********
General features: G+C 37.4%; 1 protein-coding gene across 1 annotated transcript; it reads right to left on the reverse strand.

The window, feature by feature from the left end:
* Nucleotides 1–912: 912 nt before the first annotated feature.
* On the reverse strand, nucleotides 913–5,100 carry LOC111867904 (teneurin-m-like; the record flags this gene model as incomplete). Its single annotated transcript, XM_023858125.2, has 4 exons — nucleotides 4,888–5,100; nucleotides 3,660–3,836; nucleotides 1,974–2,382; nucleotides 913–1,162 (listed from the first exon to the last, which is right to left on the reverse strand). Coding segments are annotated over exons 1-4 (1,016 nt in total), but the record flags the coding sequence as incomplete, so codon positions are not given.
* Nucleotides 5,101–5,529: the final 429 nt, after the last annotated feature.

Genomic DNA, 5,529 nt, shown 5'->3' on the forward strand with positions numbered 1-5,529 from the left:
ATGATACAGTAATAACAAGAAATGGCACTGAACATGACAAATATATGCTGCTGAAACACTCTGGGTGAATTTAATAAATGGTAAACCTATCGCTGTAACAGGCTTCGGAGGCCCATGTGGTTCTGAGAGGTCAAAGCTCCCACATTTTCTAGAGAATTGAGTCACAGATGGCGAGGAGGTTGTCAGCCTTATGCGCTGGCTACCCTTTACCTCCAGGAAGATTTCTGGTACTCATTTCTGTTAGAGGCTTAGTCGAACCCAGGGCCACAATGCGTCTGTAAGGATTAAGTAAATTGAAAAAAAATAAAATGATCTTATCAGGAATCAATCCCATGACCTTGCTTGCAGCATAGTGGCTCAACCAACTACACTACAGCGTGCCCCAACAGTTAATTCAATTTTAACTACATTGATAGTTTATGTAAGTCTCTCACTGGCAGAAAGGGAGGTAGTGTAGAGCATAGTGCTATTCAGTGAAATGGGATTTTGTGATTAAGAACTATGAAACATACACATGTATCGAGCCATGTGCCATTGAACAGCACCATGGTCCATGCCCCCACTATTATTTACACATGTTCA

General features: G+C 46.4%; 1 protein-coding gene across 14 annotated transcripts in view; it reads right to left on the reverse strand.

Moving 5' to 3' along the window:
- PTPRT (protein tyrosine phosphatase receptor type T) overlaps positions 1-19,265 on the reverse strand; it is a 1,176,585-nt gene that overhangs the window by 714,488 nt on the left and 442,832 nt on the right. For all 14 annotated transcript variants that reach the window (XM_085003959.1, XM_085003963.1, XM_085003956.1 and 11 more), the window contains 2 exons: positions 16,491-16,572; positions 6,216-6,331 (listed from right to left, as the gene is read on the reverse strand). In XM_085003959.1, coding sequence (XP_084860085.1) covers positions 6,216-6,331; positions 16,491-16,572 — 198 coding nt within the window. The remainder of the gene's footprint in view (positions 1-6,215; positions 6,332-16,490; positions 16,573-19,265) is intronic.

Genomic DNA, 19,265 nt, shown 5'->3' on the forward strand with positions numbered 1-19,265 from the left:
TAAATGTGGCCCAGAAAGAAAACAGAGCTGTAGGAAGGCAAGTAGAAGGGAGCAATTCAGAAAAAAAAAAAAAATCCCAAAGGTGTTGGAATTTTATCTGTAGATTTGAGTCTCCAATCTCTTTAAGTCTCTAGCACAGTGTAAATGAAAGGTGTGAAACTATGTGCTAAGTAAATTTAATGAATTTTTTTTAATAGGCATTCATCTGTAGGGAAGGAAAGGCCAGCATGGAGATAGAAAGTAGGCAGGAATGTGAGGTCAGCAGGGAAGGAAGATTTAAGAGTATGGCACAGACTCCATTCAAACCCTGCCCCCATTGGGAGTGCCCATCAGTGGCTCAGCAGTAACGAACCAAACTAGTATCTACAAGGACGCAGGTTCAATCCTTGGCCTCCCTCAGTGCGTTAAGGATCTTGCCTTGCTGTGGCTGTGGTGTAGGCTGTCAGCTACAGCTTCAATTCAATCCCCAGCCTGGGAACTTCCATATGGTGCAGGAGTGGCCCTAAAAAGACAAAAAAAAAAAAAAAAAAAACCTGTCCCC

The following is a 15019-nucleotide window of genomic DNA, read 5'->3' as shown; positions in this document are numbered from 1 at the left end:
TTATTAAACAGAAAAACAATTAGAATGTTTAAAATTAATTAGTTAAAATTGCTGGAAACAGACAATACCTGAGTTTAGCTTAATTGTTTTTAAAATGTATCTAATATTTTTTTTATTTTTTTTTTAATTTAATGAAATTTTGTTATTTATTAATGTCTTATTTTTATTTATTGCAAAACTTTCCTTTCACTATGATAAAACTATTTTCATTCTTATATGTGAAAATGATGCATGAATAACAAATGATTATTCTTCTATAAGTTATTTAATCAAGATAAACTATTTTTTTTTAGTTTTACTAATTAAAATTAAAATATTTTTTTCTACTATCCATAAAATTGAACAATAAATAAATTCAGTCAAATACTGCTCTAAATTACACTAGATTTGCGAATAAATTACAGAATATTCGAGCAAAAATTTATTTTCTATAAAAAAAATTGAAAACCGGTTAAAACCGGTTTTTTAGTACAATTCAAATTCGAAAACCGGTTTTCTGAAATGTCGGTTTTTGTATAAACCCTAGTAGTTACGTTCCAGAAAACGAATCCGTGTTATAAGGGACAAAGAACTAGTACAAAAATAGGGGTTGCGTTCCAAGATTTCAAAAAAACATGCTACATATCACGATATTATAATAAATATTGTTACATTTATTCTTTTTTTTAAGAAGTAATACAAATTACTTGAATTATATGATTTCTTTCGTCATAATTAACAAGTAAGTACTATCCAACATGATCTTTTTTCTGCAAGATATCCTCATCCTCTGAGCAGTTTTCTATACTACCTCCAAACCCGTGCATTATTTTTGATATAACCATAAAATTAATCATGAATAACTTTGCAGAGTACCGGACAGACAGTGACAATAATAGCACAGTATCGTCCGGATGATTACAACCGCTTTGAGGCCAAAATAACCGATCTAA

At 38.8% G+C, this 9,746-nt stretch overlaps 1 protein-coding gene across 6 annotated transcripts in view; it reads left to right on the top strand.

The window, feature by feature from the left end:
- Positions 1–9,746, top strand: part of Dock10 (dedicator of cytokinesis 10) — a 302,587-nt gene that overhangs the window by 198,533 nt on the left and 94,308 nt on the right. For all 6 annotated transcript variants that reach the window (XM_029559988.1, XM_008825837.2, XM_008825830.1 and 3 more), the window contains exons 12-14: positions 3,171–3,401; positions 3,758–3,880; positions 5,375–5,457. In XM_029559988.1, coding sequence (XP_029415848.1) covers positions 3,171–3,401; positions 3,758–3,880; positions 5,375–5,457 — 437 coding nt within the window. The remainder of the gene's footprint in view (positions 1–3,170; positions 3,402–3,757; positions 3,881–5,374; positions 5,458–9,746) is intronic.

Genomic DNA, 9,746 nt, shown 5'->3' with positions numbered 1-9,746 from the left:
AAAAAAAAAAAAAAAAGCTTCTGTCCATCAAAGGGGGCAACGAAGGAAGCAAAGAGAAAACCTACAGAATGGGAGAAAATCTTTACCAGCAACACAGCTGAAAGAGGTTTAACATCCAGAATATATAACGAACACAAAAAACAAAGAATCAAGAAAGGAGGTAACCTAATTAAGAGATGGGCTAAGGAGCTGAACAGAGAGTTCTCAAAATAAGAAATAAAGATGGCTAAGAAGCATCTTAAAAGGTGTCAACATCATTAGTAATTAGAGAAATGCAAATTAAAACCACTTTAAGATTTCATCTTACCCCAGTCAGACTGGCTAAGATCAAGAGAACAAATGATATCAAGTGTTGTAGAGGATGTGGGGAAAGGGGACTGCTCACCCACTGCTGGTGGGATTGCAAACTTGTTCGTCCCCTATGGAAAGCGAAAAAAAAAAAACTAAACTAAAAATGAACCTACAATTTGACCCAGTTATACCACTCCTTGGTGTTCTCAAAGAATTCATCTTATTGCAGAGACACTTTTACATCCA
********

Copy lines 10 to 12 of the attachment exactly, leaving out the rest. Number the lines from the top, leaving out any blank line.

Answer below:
- PTPRT (protein tyrosine phosphatase receptor type T) overlaps positions 1-19,265 on the reverse strand; it is a 1,176,585-nt gene that overhangs the window by 714,488 nt on the left and 442,832 nt on the right. For all 14 annotated transcript variants that reach the window (XM_085003959.1, XM_085003963.1, XM_085003956.1 and 11 more), the window contains 2 exons: positions 16,491-16,572; positions 6,216-6,331 (listed from right to left, as the gene is read on the reverse strand). In XM_085003959.1, coding sequence (XP_084860085.1) covers positions 6,216-6,331; positions 16,491-16,572 — 198 coding nt within the window. The remainder of the gene's footprint in view (positions 1-6,215; positions 6,332-16,490; positions 16,573-19,265) is intronic.

Genomic DNA, 19,265 nt, shown 5'->3' on the forward strand with positions numbered 1-19,265 from the left:
TAAATGTGGCCCAGAAAGAAAACAGAGCTGTAGGAAGGCAAGTAGAAGGGAGCAATTCAGAAAAAAAAAAAAAATCCCAAAGGTGTTGGAATTTTATCTGTAGATTTGAGTCTCCAATCTCTTTAAGTCTCTAGCACAGTGTAAATGAAAGGTGTGAAACTATGTGCTAAGTAAATTTAATGAATTTTTTTTAATAGGCATTCATCTGTAGGGAAGGAAAGGCCAGCATGGAGATAGAAAGTAGGCAGGAATGTGAGGTCAGCAGGGAAGGAAGATTTAAGAGTATGGCACAGACTCCATTCAAACCCTGCCCCCATTGGGAGTGCCCATCAGTGGCTCAGCAGTAACGAACCAAACTAGTATCTACAAGGACGCAGGTTCAATCCTTGGCCTCCCTCAGTGCGTTAAGGATCTTGCCTTGCTGTGGCTGTGGTGTAGGCTGTCAGCTACAGCTTCAATTCAATCCCCAGCCTGGGAACTTCCATATGGTGCAGGAGTGGCCCTAAAAAGACAAAAAAAAAAAAAAAAAAAACCTGTCCCC